This Day (Lagos)

Nigeria: Abacha Family May Pay Government Another $1.2bn

Lagos — New deal in exchange for freedom from prosecution

Relief seems within the reach of the embattled Abacha family as they have agreed in principle to surrender about $1.2 billion, being the lion's share of their fortune under a new compromise deal with the Federal Government.

The family of the late Head of State, General Sani Abacha are expected to refund to government 80 per cent of what is left of their liquid asset which presidency sources put conservatively at $1.2 billion.

The out-of-court settlement, THISDAY checks revealed, is a proposal the details of which is being worked out by the returning Attorney-General of the Federation (AGF) and Minister of Justice, Mr Kanu Agabi, SAN.

Under the deal, the Abachas, whose scion, Mohammed, is currently facing sundry charges in Nigerian courts, are expected to pay back to the country $1.2 billion to secure a "pardon" from the government.

If the compromise deal goes according to plan, the Abacha family will pay the $1.2 billion as a full and final settlement of what the Federal Government believed the late Gen. Abacha looted from the treasury.

With the payment of that amount, the Abacha family, presidency source said, will not only get relief from prosecution on all matters except criminal, it will be left with about $300 million.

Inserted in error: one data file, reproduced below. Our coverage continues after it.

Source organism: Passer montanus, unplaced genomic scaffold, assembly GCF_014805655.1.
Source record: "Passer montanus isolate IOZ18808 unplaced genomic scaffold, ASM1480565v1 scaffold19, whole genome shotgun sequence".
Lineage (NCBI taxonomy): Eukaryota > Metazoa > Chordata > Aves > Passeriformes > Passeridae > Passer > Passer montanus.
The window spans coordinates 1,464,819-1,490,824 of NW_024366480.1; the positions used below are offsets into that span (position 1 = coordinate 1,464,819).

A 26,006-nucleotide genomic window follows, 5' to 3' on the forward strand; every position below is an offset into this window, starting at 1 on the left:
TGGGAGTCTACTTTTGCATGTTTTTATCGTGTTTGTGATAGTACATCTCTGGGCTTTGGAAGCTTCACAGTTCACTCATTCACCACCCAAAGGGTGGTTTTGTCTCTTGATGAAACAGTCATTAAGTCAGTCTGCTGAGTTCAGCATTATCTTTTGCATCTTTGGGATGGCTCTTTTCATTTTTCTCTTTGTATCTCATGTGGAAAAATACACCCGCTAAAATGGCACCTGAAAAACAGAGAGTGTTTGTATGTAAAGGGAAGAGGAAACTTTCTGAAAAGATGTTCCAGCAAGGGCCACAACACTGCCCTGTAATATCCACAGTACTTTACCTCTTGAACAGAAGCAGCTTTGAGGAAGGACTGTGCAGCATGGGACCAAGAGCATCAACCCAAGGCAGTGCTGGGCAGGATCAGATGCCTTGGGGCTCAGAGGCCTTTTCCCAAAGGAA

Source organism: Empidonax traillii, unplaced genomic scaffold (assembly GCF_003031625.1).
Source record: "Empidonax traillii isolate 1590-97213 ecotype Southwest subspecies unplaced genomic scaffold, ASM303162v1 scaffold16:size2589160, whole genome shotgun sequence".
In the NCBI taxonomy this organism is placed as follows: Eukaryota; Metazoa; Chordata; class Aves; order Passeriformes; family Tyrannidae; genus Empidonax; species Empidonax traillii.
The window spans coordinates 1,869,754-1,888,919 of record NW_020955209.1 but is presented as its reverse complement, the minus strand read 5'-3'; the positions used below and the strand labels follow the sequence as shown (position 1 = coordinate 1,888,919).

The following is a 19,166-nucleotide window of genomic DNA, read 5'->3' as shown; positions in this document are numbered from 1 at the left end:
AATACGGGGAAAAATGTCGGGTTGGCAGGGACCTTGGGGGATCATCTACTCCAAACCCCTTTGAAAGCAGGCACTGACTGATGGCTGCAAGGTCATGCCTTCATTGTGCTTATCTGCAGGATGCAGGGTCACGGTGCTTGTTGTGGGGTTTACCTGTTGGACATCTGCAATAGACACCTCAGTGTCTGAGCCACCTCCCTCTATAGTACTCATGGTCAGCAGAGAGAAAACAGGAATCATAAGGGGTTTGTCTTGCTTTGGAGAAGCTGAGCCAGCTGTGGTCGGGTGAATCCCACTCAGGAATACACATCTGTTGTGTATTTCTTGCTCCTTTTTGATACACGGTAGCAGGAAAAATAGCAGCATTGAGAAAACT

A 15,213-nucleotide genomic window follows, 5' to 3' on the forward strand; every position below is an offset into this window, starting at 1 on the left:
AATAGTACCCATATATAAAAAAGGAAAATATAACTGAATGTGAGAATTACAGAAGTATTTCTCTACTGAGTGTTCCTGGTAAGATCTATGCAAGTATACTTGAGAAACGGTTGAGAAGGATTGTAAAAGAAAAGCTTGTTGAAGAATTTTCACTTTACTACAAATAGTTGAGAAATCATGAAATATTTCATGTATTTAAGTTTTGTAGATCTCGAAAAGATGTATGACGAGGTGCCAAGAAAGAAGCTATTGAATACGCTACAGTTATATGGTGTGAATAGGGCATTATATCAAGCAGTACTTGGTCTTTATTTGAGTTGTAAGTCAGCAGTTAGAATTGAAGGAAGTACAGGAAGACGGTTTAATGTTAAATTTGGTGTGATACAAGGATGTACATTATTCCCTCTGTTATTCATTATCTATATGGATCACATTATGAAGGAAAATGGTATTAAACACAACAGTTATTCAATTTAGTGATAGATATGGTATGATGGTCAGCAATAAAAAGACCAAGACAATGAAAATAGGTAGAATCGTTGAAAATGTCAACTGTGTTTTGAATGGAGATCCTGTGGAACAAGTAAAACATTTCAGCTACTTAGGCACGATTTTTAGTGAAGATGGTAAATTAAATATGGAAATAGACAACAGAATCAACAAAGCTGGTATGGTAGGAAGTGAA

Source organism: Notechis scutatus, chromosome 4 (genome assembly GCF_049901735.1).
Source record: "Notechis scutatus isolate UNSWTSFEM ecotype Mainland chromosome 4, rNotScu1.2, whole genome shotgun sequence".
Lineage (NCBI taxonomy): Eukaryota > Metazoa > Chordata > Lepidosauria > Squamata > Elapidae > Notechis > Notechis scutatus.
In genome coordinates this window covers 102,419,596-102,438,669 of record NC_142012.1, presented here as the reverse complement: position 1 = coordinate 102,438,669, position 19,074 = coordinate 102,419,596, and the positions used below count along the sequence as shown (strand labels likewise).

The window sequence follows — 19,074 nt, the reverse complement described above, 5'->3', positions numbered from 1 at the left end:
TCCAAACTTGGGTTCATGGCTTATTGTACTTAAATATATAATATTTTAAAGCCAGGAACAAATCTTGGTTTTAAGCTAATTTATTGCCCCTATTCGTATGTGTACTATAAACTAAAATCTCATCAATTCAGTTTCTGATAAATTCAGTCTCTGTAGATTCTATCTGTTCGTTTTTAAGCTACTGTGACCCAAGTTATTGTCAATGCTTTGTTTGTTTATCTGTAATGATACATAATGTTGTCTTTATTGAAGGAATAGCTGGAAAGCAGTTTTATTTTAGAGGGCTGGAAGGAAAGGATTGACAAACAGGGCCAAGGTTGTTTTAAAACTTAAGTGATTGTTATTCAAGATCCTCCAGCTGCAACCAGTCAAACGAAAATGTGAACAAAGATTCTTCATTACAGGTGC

Analysts however, believe that with the new deal it may be possible to resolve all the criminal matters against Mohammed.The criminal charges against Mohammed, who has been in detention for the past three years, include the murder of Alhaja Kudirat Abiola, wife of the presumed winner of the June 12, 1993 presidential elections, Chief MKO Abiola, on June 4, 1996.

Following the death of their patriarch, General Abacha, on June 8, 1998, the family have been under intense searchlights of the Nigerian authorities. It is believed that the former Head of State who ruled the country for five years, stashed about $4.5 billion away in legion foreign accounts.

The succeeding Abdulsa-lami administration was able to recover some of the landed local assets belonging to the family as well as freeze some of their accounts in local banks.

But the massive hunt by the Abdulsalami regime and the Obasanjo administration to recover the liquid assets of the Abachas in Europe, particularly London and Switzerrland and America has yielded little dividends owing to legal barriers.

The compromise option, THISDAY gathered, had earlier gained currency in the first stint of Mr. Agabi as Justice Minister.

Before his portfolio was given to the now late Chief Bola Ige in 2000, it was gathered, Agabi had always favoured such a compromise arrangement, his argument being that protracted litigation would not only be financially exacting but also prove fruitless at the end of the day.